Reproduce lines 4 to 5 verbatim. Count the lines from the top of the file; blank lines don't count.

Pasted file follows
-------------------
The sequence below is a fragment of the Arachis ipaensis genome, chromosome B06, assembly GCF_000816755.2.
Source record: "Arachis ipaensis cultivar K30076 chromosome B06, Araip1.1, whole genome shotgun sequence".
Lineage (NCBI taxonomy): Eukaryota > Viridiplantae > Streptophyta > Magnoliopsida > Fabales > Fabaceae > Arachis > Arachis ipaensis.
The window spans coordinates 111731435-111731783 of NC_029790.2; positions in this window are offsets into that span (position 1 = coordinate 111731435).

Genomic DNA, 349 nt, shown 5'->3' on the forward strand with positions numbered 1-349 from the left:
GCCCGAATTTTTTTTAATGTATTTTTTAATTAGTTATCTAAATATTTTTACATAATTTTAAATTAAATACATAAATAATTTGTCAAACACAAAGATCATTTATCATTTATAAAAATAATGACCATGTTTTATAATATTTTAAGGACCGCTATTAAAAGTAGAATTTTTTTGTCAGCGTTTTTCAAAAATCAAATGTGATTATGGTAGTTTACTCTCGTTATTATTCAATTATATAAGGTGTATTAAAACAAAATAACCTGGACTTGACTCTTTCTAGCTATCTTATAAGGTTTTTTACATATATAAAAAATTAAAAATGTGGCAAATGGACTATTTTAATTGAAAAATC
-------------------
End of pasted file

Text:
The window spans coordinates 111731435-111731783 of NC_029790.2; positions in this window are offsets into that span (position 1 = coordinate 111731435).

Genomic DNA, 349 nt, shown 5'->3' on the forward strand with positions numbered 1-349 from the left: